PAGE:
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Unlike other assertion libraries, grappa’s syntax is extremely verbose and expressive. It utilises English-like expressions and uses the OR operator (|) for assertion. The assertion methods begin with either should or expect. This makes grappa highly readable and easy to understand, even for non-developers. Examples: to assert that a boolean is true: True | should.be.true, and to assert that a value is within a range: 3.14 | should.be.within(2, 4). See More
Some consider grappa to be too verbose with unnecessary syntactic sugar. Compared to other assertion libraries, grappa is the most expressive of them all, which makes it a double-edged sword: the expressiveness makes it easy to read and understand, but each expression is longer to type and can seem redundant — the same assertion can be done with less code without grappa. See More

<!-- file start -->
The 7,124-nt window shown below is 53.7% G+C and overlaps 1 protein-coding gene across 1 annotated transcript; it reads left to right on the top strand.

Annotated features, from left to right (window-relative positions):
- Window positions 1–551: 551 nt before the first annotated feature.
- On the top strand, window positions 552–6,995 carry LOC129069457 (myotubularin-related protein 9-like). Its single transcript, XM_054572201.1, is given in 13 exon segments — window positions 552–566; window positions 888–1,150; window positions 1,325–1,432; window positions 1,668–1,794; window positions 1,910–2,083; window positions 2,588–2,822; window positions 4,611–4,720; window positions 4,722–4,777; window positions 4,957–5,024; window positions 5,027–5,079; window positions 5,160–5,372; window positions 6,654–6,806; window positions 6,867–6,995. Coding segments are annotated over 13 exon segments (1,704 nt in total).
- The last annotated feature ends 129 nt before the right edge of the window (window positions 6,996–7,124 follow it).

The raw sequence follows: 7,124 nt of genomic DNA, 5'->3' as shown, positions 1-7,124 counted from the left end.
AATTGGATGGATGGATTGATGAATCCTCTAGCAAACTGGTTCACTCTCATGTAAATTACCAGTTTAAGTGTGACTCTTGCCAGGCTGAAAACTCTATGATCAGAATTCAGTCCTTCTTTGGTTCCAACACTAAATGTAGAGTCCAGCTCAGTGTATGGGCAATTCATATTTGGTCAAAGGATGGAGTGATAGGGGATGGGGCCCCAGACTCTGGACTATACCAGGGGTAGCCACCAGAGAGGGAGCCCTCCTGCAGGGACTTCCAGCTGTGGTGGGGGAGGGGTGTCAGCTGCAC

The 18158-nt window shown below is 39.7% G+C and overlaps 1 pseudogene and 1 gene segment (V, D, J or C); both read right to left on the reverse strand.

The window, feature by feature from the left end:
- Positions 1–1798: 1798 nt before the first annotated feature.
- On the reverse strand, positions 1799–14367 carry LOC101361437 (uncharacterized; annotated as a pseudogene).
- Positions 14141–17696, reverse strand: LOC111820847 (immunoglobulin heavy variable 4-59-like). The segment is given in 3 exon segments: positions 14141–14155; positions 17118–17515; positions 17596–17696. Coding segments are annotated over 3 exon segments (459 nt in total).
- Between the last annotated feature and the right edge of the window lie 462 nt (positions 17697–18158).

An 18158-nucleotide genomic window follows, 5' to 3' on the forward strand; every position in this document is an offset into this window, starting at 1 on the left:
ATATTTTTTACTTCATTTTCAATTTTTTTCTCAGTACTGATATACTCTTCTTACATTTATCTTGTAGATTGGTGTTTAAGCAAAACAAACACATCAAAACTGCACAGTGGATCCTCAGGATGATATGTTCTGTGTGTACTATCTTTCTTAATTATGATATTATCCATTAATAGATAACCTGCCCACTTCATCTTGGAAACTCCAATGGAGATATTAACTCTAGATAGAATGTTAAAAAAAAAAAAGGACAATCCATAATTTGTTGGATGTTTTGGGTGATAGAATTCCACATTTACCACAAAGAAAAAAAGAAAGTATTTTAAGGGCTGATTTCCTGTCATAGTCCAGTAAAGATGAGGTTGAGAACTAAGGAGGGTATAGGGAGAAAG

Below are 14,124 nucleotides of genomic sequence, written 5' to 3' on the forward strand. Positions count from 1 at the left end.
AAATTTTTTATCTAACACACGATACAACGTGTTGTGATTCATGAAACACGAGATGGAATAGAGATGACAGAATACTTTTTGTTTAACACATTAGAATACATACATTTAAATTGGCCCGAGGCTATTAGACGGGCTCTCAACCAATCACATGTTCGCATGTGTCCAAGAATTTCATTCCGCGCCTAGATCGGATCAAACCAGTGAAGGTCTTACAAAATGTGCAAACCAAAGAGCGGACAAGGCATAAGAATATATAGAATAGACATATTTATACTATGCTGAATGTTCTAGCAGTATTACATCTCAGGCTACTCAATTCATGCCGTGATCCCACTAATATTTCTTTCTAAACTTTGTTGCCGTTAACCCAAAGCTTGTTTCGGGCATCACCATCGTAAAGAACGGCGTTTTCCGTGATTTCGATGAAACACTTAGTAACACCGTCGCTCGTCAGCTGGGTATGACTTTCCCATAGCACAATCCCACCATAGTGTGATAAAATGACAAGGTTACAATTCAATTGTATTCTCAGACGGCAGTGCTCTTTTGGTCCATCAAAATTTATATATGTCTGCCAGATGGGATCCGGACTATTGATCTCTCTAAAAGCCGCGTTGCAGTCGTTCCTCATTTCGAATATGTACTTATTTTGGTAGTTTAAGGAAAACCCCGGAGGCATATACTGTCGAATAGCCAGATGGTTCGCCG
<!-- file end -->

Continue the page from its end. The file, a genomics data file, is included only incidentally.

For complex assertions with multiple expressions, grappa allows you to chain them together with the > operator. For example, to assert that “hello” should be a string and should be equal to “hello”, we can do: 'hello' | should.be.a(str) > should.be.equal.to('hello'). See More
When an assertion fails in grappa, it outputs a detailed error report. The report contains the reason the assertion failed, the expected and received value(s) in plain English, e.g. "What we expected: an object that can be length measured and its length is equal to 4". It also contains the function grappa used to test the assertion (e.g. len(), for our previous example error message) and provides additional information about the function, along with a link to the Python docs. See More
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